How to design a long narrow living room

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How to design a long narrow living room
Furnishing a long, narrow room takes a creative approach to room design. (Jupiterimages/Comstock/Getty Images)

Furnishing and decorating a long, narrow room isn't as difficult a task as it might seem. Flooring, wall colours, the number of windows, height of the ceiling and your personal "living space" choices are all parts of the equation. Your biggest decision will be what living areas you want to create in the long, narrow space. The best scenario is to begin with a totally vacant room and build on it. If that isn't an option, begin with what you have and design around it.

Skill level:
Moderate

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Instructions

    Living Spaces Dictate Your Design

  1. 1

    Decide what living spaces you want to include in your room design. If a dining room is one of the options, your dining furniture should be close to the kitchen. Other spaces may include a formal sitting area and a media centre, music area or reading space. Several configurations can be incorporated into a long, narrow room and each can be made to feel like a separate room.

  2. 2

    Choose one type of flooring for the entire room. Whether you select wood, tile, carpeting or stone, the key is to keep the colour light. The entire room should have the same base fabrication. Don't create your divisions with the flooring. Instead add area rugs. They become the centre of each living area you design within one room.

  3. 3

    Buy furniture that has a "see through" quality. Choose side chairs with legs instead of bases and dining room sets that are light in design and colour, with chairs that the eye can pass through and a table base with spindle legs open up a room. You should avoid creating solid furniture barriers within this living space.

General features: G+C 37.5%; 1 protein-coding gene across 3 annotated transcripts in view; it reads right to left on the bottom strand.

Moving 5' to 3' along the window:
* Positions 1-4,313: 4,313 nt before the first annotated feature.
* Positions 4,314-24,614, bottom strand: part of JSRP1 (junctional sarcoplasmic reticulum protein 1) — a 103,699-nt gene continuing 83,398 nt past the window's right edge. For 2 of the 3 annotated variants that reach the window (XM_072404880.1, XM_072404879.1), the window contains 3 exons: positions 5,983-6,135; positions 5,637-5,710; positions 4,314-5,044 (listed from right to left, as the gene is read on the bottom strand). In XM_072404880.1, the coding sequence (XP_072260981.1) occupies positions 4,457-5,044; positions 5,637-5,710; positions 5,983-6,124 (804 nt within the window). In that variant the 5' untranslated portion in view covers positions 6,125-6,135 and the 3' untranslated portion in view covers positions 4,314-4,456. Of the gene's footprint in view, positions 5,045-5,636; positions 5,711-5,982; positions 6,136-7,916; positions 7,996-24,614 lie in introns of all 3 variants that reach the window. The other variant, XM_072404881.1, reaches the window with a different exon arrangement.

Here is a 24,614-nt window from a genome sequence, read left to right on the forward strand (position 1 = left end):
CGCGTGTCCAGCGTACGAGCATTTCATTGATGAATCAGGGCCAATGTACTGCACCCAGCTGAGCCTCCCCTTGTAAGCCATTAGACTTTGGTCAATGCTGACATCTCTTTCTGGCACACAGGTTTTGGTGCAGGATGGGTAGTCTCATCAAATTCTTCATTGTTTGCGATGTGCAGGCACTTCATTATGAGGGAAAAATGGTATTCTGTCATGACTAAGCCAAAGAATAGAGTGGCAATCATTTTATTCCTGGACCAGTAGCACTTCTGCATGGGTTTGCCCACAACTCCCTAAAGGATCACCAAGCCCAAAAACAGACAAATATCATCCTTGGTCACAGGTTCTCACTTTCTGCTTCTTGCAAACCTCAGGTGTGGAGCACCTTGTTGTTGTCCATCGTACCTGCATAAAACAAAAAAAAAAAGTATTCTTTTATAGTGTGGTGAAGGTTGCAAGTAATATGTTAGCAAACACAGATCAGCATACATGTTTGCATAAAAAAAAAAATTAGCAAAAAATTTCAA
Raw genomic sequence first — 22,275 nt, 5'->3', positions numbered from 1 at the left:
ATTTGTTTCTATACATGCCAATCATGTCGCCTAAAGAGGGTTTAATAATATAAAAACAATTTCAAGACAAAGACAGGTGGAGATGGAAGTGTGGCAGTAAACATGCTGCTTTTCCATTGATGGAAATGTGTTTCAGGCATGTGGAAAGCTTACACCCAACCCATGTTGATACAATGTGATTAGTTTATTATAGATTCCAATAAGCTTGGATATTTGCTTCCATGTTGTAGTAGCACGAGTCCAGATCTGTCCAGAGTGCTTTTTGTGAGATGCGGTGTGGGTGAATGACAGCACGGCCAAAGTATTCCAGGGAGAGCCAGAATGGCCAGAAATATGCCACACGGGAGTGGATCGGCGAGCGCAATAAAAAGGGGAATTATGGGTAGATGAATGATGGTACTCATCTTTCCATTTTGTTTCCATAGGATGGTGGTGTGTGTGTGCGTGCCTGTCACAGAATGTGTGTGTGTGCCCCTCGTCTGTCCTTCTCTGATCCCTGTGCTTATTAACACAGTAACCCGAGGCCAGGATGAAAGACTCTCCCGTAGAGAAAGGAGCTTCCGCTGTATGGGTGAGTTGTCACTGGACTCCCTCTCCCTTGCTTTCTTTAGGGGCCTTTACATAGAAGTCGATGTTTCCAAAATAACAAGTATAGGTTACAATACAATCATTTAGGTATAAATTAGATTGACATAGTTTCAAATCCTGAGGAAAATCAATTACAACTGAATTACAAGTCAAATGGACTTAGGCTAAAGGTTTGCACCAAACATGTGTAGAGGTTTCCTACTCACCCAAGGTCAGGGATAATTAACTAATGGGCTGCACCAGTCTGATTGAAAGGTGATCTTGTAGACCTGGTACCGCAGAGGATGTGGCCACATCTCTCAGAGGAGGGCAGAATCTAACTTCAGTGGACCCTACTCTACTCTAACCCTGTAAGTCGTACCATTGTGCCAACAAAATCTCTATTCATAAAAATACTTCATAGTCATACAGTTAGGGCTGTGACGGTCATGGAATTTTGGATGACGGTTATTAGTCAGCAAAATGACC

4. 4

    Paint all the walls of your long, narrow room the same light colour. Use artwork to visually separate the living areas and create a division of space. If the ceiling is high, use a shade darker for the ceiling. Add crown moulding and paint it the same shade as the ceiling so that it blends but still catches the eye decoratively. If you want a statement wall, an end wall is best. A shock of colour mid-space only stops the eye and consciously separates the spaces.

  5. 5

    Decorate your windows with the same look throughout. Long, flowing drapery fabrics add elegance, but stay away from boxed valances since they make stopping spots as the eye travels the length of the room. Fabric Roman shades add texture and are fitted within the window frame. Wood or metal mini-blinds are also unobtrusive.

  6. 6

    Use pieces of furniture as space dividers. To separate your dining area from its adjacent space, find an open-based side table and place it perpendicular to the wall. A large, silk flower arrangement adds colour and keeps the eye within the dining space. Continuing into the room, the next area should be placed on the side opposite the dining room. Don't put all the weight of the furnishings on one wall throughout. Use an Asian screen or a large potted plant as a separator. Float the chairs away from the wall. The space furthest into the room can be designed with the furniture centred. A sectional or circular sofa can face a media stand that's placed on the farthest wall. In this arrangement the back of the sofa creates a room division.

Tips and warnings

  • Mirrors widen a room. A vertically hung mirror creates a division while expanding the living space. A horizontally hung mirror reflects the opposite wall and opens up the space.
  • Avoid a tunnel-effect by balancing each living area on an opposite wall.
  • Do not string a series of paintings lengthwise. They will visually extend the length of the room.

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